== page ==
“Would you rather love the more, and suffer the more; or love the less, and suffer the less? That is, I think, finally, the only real question.”
‘The Only Story’ tells the profound, yet moving love story of 19-year-old Paul, and 48-year-old Susan, a married, mother of two and the complex and intense suffering that follows.
As Paul reminisces on his first love, we are taken through different perspectives as the fragile story begins to unfold.
Author, Julian Barnes’ writes in such a way that although tragic and helplessly sad, is also extremely touching and nostalgic.
“Perhaps love could never be captured in a definition; it could only ever be captured in a story.”
At VA, we all thought the characters were not given enough development in order to really unpick them as individuals.
Paul and Susan’s relationship was not given much expansion, leaving the jump from a sordid affair into a frontal relationship, a difficult one to digest. We wanted to know more and even though the story is told through Paul’s eyes it didn’t feel enough.
“Most of us have only one story to tell. I don’t mean that only one thing happens to us in our lives: there are countless events, which we turn into countless stories. But there’s only one that matters, only one finally worth telling.”
Reoccurring comments have been the overwhelming nature of Barnes’ writing. Perhaps a little too stream of consciousness heavy in places, leaving some pages needing to be re-read for a full understanding.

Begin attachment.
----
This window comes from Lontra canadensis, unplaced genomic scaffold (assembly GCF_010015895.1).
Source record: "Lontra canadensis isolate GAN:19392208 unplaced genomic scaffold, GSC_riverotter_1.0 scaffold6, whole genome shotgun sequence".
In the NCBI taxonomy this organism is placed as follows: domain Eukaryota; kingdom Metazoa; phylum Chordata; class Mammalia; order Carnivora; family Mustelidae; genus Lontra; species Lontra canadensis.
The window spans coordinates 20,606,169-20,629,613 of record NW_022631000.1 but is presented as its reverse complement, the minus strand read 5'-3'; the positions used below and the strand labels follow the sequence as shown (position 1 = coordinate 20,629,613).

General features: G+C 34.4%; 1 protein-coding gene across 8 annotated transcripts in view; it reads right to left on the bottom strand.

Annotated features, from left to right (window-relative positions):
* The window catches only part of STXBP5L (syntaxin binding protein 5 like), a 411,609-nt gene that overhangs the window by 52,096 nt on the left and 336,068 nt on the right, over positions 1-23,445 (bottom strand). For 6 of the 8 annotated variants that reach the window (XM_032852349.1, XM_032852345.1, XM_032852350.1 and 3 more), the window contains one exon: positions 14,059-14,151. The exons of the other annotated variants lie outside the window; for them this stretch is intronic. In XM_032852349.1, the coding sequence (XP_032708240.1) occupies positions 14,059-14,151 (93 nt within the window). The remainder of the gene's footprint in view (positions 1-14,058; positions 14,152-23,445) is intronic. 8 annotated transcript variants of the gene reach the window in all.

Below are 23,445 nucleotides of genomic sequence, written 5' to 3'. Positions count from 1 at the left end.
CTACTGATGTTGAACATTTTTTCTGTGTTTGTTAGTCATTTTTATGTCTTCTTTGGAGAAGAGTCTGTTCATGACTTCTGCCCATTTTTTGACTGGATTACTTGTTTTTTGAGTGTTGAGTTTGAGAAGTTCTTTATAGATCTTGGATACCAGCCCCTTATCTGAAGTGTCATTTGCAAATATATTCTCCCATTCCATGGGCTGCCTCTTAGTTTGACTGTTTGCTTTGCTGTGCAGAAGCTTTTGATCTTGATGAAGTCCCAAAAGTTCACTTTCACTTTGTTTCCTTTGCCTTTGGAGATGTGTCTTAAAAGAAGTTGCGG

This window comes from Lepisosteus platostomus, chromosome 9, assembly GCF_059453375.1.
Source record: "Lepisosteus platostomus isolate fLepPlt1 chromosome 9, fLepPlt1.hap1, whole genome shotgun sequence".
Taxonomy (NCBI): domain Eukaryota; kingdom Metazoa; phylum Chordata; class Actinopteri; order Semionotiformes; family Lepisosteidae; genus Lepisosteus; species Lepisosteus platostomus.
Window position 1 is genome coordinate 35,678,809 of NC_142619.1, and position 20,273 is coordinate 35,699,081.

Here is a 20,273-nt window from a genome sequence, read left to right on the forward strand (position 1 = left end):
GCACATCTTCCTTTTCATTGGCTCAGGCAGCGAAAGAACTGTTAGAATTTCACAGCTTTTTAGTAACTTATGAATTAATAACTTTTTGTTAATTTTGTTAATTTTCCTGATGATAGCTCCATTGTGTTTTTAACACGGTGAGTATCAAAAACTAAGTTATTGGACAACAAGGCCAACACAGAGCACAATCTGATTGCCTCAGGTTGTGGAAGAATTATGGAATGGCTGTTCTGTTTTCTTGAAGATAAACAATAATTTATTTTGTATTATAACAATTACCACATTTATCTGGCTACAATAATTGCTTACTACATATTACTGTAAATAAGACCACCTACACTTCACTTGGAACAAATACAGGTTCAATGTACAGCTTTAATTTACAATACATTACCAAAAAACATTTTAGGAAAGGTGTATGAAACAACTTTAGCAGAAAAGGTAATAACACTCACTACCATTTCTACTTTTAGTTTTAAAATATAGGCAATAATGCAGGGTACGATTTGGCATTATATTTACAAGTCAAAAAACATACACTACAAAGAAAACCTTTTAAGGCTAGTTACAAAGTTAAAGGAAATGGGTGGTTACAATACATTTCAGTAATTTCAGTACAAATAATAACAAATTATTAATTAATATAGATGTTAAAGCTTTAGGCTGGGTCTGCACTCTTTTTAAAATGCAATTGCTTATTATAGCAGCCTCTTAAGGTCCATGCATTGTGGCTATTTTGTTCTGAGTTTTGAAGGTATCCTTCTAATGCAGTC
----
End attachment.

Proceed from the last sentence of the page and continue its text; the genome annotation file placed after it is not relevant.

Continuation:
The book has been split into three parts, all told from different ‘perspectives’ – an interesting grammatical switch – but all whilst being told by Paul in a sense, which perhaps adds to the idea of the narrator becoming increasingly disassociated from his own ‘only’ story.
“You realise how sympathy and antagonism can coexist. You are discovering how many seemingly incompatible emotions can thrive, side by side, in the same human heart.”
As the final paragraph ends, we were left feeling slightly short changed and with a feeling of emptiness, perhaps the main intention of Barnes.
Despite some beautiful and evocative passages of text, ‘The Only Story’ is a good read but not necessarily a favourite.
I Would Like To Know
How did ‘The Only Story’ make you feel? Are you glad you read it?
Did you find the narrative gripping? Did it hold your attention? Did you like the changing perspectives?
Who was your favourite character? Did you have any?
Did you have a favourite passage? Are there sections of the story you re-read?
The ending? How did you feel about it?
Is it the kind of book you would normally read? Was it challenging and creatively rewarding as a reader?
Did you like it? Would you recommend it?